Relaxation

In most spectroscopic techniques, how the energy absorbed by the sample is released is not a primary concern. In NMR, where the energy goes, and particularly how fast it “gets there” are of prime importance. The NMR process is an absorption process. Nuclei in the excited state must also be able to “relax” and return to the ground state. The timescale for this relaxation is crucial to the NMR experiment. For example, relaxation of electrons to the ground state in uv-visible spectroscopy is a very fast process, on the order of pico-seconds. In NMR, the excited state of the nucleus can persist for minutes. Because the transition energy between spin levels (discussed earlier) is so small, attaining equilibrium occurs on a much longer timescale. The timescale for relaxation will dictate the how the NMR experiment is executed and consequently, how successful the experiment is.

There are two processes that achieve this relaxation in NMR experiments: longitudinal (spin-lattice) relaxation and transverse (spin-spin) relaxation.

In longitudinal relaxation energy is transferred to the molecular framework, the lattice, and is lost as vibrational or translational energy. The half-life for this process is called the spin-lattice relaxation time (T1). Dissipating the energy of NMR transitions (which are tiny compared to the thermal energy of the sample) into the sample should not be a problem, however T1 values are often long. The problem arises not in where to “send” the excess energy, but the pathway along which the energy is released to the lattice. Contributing factors to this type of relaxation are temperature, solution viscosity, structure, and molecular size.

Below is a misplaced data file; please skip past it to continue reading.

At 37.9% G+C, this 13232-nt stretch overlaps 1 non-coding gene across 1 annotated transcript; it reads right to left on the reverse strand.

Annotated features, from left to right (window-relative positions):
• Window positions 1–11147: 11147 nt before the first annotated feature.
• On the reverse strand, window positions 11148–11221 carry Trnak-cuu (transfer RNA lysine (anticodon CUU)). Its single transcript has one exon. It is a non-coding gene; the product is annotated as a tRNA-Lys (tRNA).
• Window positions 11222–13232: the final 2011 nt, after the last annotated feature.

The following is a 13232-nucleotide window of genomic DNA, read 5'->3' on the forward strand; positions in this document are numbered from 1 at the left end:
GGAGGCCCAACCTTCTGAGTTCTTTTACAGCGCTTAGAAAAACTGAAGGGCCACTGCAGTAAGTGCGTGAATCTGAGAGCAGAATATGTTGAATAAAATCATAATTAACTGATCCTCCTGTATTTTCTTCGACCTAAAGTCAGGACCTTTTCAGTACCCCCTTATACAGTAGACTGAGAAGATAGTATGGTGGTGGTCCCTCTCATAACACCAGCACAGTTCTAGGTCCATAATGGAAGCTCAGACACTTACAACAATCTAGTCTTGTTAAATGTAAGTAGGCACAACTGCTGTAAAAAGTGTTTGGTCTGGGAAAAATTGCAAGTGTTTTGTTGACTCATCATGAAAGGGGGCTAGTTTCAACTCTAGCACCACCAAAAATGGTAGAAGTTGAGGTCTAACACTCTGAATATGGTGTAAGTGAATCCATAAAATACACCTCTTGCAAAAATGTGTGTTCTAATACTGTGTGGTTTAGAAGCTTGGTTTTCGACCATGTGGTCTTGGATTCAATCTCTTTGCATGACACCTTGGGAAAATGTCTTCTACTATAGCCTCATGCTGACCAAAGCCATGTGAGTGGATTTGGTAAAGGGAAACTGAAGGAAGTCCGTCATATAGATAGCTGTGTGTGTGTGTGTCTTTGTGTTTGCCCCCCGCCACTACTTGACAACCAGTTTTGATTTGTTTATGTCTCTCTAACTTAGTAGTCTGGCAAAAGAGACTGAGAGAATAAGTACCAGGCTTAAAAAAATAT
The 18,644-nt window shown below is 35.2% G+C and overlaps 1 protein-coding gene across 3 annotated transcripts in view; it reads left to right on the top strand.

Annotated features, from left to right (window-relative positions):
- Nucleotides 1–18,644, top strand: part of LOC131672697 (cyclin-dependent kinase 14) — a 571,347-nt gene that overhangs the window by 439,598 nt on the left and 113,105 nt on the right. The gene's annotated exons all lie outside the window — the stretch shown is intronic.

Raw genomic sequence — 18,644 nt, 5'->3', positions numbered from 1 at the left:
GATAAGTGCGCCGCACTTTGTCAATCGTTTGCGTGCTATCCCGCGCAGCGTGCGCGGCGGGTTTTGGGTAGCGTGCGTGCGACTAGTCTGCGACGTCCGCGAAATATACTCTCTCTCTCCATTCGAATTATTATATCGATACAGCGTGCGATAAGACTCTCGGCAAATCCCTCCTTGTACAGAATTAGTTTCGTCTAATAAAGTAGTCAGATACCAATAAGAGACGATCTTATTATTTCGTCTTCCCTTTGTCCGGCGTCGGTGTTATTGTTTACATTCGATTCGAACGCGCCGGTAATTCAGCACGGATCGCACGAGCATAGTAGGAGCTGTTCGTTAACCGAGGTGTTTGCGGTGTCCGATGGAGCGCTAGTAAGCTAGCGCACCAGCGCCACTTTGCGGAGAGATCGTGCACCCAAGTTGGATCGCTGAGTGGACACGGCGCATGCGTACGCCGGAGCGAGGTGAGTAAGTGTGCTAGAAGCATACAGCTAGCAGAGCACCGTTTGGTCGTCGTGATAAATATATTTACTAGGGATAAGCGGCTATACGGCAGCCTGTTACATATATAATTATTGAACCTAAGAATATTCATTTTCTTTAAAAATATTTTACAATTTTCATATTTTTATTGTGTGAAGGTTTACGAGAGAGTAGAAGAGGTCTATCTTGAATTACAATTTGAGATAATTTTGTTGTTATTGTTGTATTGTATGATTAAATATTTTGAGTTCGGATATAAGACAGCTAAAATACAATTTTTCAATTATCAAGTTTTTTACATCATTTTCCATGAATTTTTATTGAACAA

In transverse relaxation energy is transferred to a neighboring nucleus. The half-life for this process is called the spin-spin relaxation time (T2). This process exchanges the spin of nucleus A with the spin of nucleus B (A mI = -½ ® +½ as B mI = +½ ® -½. There is no net change in spin for this process. Inhomogeneity of the magnetic field or the presence of paramagnetic materials can be a large contributor to the value observed for transverse relaxation.

The peak widths in an NMR spectrum are inversely proportional to the lifetime (due to the Heisenberg uncertainty principle) and depend on both T1 and T2. For most organic solutions, T1 and T2 are long enough to result in spectra with sharp lines. However, if magnetic field homogeneity is poor or paramagnetic material (such as iron) is present the NMR signals can be broadened to the extent that the signal is destroyed or unusable.

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